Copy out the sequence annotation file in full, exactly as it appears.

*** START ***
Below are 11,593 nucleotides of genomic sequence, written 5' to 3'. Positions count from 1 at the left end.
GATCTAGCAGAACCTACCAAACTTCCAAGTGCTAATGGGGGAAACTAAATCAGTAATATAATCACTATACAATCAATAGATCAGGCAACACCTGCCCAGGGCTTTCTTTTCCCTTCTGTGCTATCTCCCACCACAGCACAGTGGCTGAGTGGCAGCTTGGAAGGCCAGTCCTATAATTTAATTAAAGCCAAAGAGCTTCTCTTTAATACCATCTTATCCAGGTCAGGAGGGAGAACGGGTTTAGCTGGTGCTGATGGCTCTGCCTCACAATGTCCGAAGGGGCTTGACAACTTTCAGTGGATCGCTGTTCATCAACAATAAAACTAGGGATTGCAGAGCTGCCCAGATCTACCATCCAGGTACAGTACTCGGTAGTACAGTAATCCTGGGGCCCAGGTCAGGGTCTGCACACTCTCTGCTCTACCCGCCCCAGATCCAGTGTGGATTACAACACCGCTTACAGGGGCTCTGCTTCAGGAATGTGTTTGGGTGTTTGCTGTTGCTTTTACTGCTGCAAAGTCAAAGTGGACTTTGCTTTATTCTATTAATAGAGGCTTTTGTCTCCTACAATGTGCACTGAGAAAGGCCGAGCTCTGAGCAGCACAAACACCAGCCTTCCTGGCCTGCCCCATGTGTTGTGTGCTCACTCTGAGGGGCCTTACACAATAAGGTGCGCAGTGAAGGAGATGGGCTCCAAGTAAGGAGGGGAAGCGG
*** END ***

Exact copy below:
Below are 11,593 nucleotides of genomic sequence, written 5' to 3'. Positions count from 1 at the left end.
GATCTAGCAGAACCTACCAAACTTCCAAGTGCTAATGGGGGAAACTAAATCAGTAATATAATCACTATACAATCAATAGATCAGGCAACACCTGCCCAGGGCTTTCTTTTCCCTTCTGTGCTATCTCCCACCACAGCACAGTGGCTGAGTGGCAGCTTGGAAGGCCAGTCCTATAATTTAATTAAAGCCAAAGAGCTTCTCTTTAATACCATCTTATCCAGGTCAGGAGGGAGAACGGGTTTAGCTGGTGCTGATGGCTCTGCCTCACAATGTCCGAAGGGGCTTGACAACTTTCAGTGGATCGCTGTTCATCAACAATAAAACTAGGGATTGCAGAGCTGCCCAGATCTACCATCCAGGTACAGTACTCGGTAGTACAGTAATCCTGGGGCCCAGGTCAGGGTCTGCACACTCTCTGCTCTACCCGCCCCAGATCCAGTGTGGATTACAACACCGCTTACAGGGGCTCTGCTTCAGGAATGTGTTTGGGTGTTTGCTGTTGCTTTTACTGCTGCAAAGTCAAAGTGGACTTTGCTTTATTCTATTAATAGAGGCTTTTGTCTCCTACAATGTGCACTGAGAAAGGCCGAGCTCTGAGCAGCACAAACACCAGCCTTCCTGGCCTGCCCCATGTGTTGTGTGCTCACTCTGAGGGGCCTTACACAATAAGGTGCGCAGTGAAGGAGATGGGCTCCAAGTAAGGAGGGGAAGCGG